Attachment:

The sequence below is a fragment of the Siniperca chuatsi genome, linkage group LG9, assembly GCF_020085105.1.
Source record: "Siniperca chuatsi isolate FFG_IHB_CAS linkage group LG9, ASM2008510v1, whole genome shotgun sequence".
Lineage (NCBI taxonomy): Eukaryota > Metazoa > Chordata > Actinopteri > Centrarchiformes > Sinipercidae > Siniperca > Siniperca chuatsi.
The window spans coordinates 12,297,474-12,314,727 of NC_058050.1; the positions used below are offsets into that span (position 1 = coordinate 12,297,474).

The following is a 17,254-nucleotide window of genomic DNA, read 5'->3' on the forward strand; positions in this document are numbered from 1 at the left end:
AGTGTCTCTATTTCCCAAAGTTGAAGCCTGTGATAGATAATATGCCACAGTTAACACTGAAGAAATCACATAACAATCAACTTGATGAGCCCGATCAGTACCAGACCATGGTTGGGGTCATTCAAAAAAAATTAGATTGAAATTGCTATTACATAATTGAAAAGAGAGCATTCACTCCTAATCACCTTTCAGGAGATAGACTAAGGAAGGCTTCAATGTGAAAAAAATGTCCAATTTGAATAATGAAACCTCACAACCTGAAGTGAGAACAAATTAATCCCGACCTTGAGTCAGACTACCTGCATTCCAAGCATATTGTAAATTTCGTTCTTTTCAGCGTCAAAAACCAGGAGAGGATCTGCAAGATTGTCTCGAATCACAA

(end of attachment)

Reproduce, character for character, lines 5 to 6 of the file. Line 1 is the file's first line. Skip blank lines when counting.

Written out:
The following is a 17,254-nucleotide window of genomic DNA, read 5'->3' on the forward strand; positions in this document are numbered from 1 at the left end:
AGTGTCTCTATTTCCCAAAGTTGAAGCCTGTGATAGATAATATGCCACAGTTAACACTGAAGAAATCACATAACAATCAACTTGATGAGCCCGATCAGTACCAGACCATGGTTGGGGTCATTCAAAAAAAATTAGATTGAAATTGCTATTACATAATTGAAAAGAGAGCATTCACTCCTAATCACCTTTCAGGAGATAGACTAAGGAAGGCTTCAATGTGAAAAAAATGTCCAATTTGAATAATGAAACCTCACAACCTGAAGTGAGAACAAATTAATCCCGACCTTGAGTCAGACTACCTGCATTCCAAGCATATTGTAAATTTCGTTCTTTTCAGCGTCAAAAACCAGGAGAGGATCTGCAAGATTGTCTCGAATCACAA